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Cracking down on illegal gambling in Medieval Livonia

Just like their modern day counterparts, medieval cities had to deal with their own criminal underworlds – the sex trade, gambling, and violence taking place within their walls. At the International Medieval Congress, held earlier this month at the University of Leeds, these issues were explored as part of session #706: Perceiving and Regulating Vices.

‘But Where are the Dungeons?’: How to Engage the Public at the Tower of London

A talk about how historical sites, like the Tower of London engage the public. How to handle visitor expectations, what do people come t see and how to tell history in a captivating but accurate manner.

Magna Carta Conference Offers New Insights Into The 800-year-old Document

Magna Carta just celebrated its 800th birthday this past Monday. In honour of this incredible milestone, King’s College London, and the Magna Carta Project, hosted a 3 day conference dedicated to this historic document.

Foundation Myths in Medieval and Renaissance Italy

The 3 papers featured here looked at the development of the civic identities of Florence, Genoa and Rome through art, architecture and foundation legends.

Dyes, Diets and Deodorants: Venetian Beauty Secrets Revealed

If you think it’s hard to keep up a beauty regime now, wait until you see what lengths the Venetians went to in order to be beautiful!

Drawings of Leonardo da Vinci to tour British Isles in 2016

Throughout 2016, ten of the finest drawings by Leonardo da Vinci in the Royal Collection will travel to four museums and galleries across the United Kingdom and Ireland in a new exhibition.

Papers on Medieval Prosopography: Session #47 at KZOO 2015

Three fantastic papers on Prosopography from #KZOO2015.

10 Cool Facts about Saint Catherine

Saint Catherine of Alexandria and her wheel have been well recognized symbols since the beginning of the Middle Ages. Here are 10 interesting tidbits about Saint Catherine:

Places to See: The King Richard III Visitor Centre in Leicester

Now that Richard III has been laid to rest, and his tomb is open to the public for viewing, what more is there left to see when you’re in Leicester? Plenty.

Rituals of Royalty: Prescription, Politics and Practice in English Coronation and Royal Funeral Rituals c. 1327 to c. 1485

This thesis examines English royal ritual culture in the fourteenth and fifteenth centuries, focusing specifically upon the rituals of coronation and funeral.

Books of Art: 20 Medieval and Renaissance Women Reading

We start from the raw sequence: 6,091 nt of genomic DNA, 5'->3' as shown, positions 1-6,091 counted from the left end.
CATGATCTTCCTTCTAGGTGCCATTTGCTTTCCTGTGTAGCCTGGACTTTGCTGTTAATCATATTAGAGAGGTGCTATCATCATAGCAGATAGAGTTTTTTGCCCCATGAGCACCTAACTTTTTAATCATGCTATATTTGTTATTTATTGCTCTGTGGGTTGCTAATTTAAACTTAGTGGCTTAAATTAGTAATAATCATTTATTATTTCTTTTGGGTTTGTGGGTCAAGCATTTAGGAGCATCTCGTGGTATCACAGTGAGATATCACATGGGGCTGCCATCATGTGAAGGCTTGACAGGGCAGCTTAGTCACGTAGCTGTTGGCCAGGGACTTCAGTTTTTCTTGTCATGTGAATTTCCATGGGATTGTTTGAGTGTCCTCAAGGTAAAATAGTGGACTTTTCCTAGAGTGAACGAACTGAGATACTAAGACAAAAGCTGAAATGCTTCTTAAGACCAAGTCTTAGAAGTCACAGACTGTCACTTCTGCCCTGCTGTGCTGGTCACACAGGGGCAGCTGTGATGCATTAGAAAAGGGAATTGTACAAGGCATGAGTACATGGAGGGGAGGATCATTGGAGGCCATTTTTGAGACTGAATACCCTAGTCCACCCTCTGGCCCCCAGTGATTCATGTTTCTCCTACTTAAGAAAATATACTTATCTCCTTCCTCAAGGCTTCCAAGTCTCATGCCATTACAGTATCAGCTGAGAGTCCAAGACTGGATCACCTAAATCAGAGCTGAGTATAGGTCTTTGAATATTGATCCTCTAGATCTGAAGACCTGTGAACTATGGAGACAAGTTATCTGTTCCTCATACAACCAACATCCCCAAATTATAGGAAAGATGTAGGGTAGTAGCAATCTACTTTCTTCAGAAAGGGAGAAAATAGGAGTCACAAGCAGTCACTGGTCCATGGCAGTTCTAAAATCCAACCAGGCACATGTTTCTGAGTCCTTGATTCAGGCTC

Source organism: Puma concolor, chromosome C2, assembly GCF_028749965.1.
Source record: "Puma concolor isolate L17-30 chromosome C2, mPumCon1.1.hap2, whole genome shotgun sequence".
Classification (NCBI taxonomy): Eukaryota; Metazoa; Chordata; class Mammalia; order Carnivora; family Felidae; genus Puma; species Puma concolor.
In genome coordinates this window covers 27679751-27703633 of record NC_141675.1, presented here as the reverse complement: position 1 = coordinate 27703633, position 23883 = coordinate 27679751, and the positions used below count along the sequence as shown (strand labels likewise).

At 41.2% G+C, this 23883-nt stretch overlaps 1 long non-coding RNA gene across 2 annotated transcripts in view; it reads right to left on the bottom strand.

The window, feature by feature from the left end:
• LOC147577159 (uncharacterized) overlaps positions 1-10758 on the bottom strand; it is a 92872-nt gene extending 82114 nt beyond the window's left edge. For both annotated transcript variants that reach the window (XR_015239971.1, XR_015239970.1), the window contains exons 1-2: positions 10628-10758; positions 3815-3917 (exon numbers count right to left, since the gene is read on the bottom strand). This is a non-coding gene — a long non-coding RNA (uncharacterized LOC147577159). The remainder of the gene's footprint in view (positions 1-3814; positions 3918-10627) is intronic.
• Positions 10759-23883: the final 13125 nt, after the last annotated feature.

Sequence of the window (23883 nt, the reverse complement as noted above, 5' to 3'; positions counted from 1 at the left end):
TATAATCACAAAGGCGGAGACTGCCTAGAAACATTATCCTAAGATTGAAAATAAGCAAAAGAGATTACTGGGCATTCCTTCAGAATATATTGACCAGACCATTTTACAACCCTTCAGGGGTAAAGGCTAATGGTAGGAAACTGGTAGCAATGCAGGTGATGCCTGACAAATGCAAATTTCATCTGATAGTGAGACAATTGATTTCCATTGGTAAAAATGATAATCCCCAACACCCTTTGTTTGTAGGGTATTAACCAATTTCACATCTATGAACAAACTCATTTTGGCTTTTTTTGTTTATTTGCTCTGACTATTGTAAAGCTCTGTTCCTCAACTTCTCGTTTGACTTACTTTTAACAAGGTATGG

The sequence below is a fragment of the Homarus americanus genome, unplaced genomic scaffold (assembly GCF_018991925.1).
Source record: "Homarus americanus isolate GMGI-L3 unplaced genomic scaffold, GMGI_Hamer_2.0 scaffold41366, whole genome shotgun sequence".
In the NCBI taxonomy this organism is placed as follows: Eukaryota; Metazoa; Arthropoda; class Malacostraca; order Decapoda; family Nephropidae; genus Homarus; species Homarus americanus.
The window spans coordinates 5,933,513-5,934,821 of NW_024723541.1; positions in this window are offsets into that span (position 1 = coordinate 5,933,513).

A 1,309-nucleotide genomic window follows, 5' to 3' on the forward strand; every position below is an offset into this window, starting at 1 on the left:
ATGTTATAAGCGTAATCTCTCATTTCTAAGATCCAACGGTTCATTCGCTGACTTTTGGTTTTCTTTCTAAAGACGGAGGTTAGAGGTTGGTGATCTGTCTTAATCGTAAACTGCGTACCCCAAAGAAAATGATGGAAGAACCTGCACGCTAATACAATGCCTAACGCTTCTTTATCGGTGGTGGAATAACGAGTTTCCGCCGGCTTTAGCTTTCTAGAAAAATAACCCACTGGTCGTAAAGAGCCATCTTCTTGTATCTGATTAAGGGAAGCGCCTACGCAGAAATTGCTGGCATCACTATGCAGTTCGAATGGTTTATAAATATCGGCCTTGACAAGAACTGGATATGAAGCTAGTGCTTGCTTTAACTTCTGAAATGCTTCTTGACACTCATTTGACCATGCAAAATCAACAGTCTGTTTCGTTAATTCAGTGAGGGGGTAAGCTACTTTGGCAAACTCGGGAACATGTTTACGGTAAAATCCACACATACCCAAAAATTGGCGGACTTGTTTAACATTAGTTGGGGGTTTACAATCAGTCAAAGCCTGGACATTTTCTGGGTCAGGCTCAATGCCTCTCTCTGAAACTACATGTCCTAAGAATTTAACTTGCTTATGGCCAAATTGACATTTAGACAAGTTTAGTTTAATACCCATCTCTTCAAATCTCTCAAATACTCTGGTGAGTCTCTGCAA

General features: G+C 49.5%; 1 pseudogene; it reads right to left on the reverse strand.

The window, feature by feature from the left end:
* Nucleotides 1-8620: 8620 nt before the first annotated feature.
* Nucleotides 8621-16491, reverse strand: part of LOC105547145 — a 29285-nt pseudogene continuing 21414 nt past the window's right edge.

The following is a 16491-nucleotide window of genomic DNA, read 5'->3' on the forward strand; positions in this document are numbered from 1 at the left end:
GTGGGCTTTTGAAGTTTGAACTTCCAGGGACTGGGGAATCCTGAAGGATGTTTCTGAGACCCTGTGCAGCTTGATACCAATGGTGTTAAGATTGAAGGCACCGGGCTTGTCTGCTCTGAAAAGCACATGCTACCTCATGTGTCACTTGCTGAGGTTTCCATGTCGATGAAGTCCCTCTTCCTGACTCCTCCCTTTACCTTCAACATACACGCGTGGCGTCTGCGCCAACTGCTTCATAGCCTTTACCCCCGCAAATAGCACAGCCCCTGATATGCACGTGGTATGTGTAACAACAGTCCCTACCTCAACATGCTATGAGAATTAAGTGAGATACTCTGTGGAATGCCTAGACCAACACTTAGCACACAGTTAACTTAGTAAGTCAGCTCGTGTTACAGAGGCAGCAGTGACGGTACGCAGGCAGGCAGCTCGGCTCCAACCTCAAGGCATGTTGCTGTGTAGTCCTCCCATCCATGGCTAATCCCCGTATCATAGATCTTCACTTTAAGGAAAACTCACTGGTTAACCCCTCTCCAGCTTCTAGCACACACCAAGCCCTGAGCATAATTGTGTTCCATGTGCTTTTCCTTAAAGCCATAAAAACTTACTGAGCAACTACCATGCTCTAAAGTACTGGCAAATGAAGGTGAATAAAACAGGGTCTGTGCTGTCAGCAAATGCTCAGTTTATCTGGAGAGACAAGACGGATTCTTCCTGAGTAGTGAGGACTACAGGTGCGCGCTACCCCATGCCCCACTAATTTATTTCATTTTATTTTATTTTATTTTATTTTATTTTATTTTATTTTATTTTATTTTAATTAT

I love to read. I also love books depicted in art. I became fascinated with Medieval and Renaissance pictures of women reading or with books. I noticed while I was walking around the National Gallery, Musèe Cluny and the Louvre recently that there are many beautiful images of women reading or with books. Saints, sinners, and laywomen; I wanted to share a few of my favourites. Here are 20 works of art of women and their books

Philippa Langley: The End of Richard III and the Beginning of Henry I

Amidst all the excitement, and the whirlwind that was Richard III’s reburial in Leicester, I managed to catch up with one of the world’s most famous Ricardians, ‘the Kingfinder’, Philippa Langley.

The Road to Richard: The Reburial of the Last Plantagenet

While there have been outcries over the pomp and circumstance surrounding Richard’s extravagant burial, there has also been a renewed sense of pride and upswing in popularity for this much maligned monarch.

Environmental Crusading: The Teutonic Knight’s Impact After the Baltic Crusades

Environmental archaeologist and Professor of Archeology at Reading, Dr. Aleks Pluskowski, examined Malbork and several other sites across Eastern and Northern Europe in his recent paper, The Ecology of Crusading: The Environmental Impact of Holy War, Colonisation, and Religious Conversion in the Medieval Baltic. Pluskowski is keenly interested in the impact the Teutonic Knights and Christian colonisation had on the region. His ambitious 4 year project on the ecological changes in this area recently came to a close at the end of 2014.

10 Creepy Things to See at the Louvre That Are Better Than the Mona Lisa

If you’re an ancient historian, a medievalist, or early modernist, there are so many other amazing pieces and works of art a the Louvre other than these two tourist staples. Here is my list of cool, creepy, unusual and better than the Mona Lisa at the Louvre in Paris.

10 Cool Medieval Things to See at the Musée de Cluny

I just visited Muée de Cluny this week while in Paris and picked out a few fabulous items you might want to check out on your next visit to this amazing medieval museum!

Trolls in the Middle Ages

Where did trolls come from? What did medieval and early modern people think of trolls? How did the concept of the modern day troll evolve?

Move over Milan! Late Medieval and Renaissance Fashion in Venice

Milan may be Italy’s current fashion capital, but Venice had an important role to play in the development of the Italian fashion and textile industry since the late middle ages and renaissance period.

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